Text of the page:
The Alaska Railroad is laying off 29 employees and cutting 25 vacant positions because of decreases in freight revenue and federal funding, the state railroad corporation announced Thursday.
A total of 54 positions have been eliminated as "part of a major restructuring effort," railroad spokesman Tim Sullivan said. The cuts will save $4.5 million and represent an 8 percent reduction in the railroad's work force, Sullivan said. Of the jobs lost, 20 are management positions -- all of them filled at the time the layoffs were announced -- and 34 are union jobs from across the railroad, including vacant positions, he said.
From 2011 to 2013, the railroad will receive about $8.8 million less from the federal government and $11.6 million less from coal and petroleum shippers, according to figures released by the corporation Thursday.
Changes to federal grants in recent years also require the railroad corporation to "spend" more in the form of matching funds to get fewer dollars, Sullivan said. In 2011, the corporation had to match $3.55 million to get $35.79 million in federal grants, he said. In 2013, the corporation is required to match $6.75 million to get $27 million, Sullivan said.
The decrease in federal funding to Alaska does not mean a savings to the federal government, he said, because the money simply goes to other states.
"Reductions to us don't cut the (federal) budget at all; they just reduce our slice of the pie and the rest of it goes off to other railroads somewhere else," he said.
A government mandate that railroads start using what's called "Positive Train Control technology" -- designed to prevent human-error accidents -- is also costing the railroad $15 million a year, Sullivan said.
At the federal level, funding the Alaska Railroad has become "unpopular" in recent years, railroad CEO Chris Aadnesen said. In the past, Alaska's senators and congressman were able to work out better compromises that brought more federal dollars to the state, he said. Lately, though, the sentiment in Washington, D.C., is that Alaska has plenty of money to pay for the railroad, Aadnesen said.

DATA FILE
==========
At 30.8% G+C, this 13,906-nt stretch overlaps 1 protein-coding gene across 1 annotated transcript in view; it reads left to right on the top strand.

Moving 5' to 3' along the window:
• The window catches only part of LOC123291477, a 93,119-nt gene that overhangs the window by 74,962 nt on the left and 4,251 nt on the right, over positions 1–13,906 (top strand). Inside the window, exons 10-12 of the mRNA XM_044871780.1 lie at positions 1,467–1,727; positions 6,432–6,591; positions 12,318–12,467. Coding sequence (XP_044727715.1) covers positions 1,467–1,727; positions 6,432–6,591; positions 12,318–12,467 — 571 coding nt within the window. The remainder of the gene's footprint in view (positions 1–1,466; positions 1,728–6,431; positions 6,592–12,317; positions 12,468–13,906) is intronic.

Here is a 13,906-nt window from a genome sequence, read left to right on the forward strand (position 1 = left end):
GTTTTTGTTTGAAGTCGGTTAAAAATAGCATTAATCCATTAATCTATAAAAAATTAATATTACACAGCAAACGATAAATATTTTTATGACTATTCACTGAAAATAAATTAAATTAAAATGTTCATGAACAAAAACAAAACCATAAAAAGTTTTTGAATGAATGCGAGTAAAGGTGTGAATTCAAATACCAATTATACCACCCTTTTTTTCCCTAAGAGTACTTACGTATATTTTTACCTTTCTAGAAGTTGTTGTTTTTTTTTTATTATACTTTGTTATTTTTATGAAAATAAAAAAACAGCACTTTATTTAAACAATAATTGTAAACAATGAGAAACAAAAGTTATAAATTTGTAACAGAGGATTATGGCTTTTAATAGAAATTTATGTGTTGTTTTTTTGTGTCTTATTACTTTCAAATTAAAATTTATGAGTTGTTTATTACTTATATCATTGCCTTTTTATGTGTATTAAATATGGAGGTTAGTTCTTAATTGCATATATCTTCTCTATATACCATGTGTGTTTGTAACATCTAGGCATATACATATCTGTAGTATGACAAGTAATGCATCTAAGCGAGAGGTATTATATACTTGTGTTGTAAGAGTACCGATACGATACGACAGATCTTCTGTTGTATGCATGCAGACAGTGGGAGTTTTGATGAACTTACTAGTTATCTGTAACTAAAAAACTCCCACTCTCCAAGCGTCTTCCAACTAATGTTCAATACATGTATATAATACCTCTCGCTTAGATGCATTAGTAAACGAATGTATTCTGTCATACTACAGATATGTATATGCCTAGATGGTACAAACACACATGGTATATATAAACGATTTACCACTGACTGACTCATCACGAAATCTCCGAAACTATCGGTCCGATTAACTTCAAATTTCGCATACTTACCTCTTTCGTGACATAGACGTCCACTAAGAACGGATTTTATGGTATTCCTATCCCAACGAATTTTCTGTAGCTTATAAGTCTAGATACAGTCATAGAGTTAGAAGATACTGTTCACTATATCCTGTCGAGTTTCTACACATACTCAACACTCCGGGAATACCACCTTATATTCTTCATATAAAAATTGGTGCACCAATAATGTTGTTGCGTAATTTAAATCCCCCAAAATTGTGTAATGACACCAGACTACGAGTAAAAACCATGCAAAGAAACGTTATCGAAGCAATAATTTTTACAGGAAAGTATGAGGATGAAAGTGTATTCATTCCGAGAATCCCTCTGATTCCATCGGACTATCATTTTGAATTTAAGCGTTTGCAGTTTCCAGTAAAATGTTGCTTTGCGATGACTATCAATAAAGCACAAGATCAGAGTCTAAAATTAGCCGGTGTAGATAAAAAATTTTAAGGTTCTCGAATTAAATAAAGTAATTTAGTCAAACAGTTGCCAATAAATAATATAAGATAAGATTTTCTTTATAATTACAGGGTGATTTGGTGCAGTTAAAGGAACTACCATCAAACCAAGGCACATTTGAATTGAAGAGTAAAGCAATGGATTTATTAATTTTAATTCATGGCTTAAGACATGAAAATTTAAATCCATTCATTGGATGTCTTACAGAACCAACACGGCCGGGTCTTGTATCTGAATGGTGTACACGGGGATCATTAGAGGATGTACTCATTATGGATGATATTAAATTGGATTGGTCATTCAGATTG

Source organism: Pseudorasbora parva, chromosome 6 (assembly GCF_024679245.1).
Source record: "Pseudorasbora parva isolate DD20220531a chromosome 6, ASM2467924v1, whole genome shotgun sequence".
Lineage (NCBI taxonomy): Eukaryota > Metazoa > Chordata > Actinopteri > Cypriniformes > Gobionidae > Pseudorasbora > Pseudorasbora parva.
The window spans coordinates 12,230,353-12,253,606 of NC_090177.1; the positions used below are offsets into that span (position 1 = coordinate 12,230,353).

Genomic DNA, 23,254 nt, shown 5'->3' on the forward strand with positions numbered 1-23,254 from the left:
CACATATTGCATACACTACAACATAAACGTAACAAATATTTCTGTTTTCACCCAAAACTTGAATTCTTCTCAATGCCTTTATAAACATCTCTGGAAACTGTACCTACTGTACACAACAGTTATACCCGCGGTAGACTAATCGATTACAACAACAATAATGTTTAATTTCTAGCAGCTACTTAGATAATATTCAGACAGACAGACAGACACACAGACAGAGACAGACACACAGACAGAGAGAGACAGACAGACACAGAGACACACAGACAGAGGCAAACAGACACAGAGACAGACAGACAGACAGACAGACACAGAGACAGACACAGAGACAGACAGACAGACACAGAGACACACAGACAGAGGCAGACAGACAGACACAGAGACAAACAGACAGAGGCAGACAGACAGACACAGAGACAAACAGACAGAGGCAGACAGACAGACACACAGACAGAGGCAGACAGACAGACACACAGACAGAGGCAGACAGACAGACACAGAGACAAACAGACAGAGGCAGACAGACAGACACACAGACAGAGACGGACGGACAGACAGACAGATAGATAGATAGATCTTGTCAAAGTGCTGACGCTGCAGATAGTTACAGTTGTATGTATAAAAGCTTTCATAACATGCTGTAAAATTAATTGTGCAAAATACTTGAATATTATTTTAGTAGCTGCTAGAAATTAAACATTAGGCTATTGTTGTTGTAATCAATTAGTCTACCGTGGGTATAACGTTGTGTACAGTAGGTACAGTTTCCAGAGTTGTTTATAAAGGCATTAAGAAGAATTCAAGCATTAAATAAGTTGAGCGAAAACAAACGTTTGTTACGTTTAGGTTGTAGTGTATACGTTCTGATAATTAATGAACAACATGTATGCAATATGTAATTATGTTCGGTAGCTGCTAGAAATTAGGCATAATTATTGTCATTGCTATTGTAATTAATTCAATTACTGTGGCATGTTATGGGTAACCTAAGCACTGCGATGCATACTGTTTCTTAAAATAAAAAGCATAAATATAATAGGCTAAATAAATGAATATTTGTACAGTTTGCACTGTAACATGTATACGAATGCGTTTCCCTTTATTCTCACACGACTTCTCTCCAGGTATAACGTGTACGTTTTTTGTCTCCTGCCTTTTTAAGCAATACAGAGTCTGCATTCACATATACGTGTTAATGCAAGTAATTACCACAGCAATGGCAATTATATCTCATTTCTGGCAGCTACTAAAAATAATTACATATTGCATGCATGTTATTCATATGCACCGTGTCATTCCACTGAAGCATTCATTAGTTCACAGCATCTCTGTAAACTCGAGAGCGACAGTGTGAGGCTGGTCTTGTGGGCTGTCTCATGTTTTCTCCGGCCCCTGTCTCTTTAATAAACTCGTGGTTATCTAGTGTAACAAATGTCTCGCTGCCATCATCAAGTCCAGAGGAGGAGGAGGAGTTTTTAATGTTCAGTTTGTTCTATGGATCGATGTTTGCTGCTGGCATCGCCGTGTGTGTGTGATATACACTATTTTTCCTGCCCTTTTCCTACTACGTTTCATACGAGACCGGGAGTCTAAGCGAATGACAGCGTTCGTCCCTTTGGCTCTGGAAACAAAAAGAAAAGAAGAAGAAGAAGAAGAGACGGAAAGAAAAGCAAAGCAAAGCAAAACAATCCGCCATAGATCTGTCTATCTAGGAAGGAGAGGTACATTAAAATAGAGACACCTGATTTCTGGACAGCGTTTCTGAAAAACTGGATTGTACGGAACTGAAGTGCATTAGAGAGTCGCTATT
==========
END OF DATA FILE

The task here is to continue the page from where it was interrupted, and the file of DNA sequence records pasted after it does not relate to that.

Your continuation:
"The Alaska delegation has been good but they can only do so much," he said. "I would never say that they're not effective."
The cuts are not expected to affect passengers hoping to ride the rails, Aadnesen said.
"The trains will still run on time, the cars will still be clean, the food on the passenger trains will be good, the freight trains will run on time, they'll blow the whistles at the crossings," Aadnesen said. "All of that will be the same and we promised the stakeholders, which are the citizens of this state, that's the way this will be."
On the inside, though, things will look different, Aadnesen said. Changes include fewer managers and fewer departments reporting to other departments, Aadnesen said. Other cost-cutting measures include using less fuel and running fewer trains, he said.
Laying off employees was a troubling and difficult decision but it was the right thing to do to keep the railroad operating, Aadnesen said.
"The only way you justify it in your mind is that by making the hard decisions and making the changes in process and reductions in the work force, that you can make it more stable and better for the employees that are still here and make them less worried about their jobs going forward," Aadnesen said. "That's how we justify it here at the company and at least how I do, personally."
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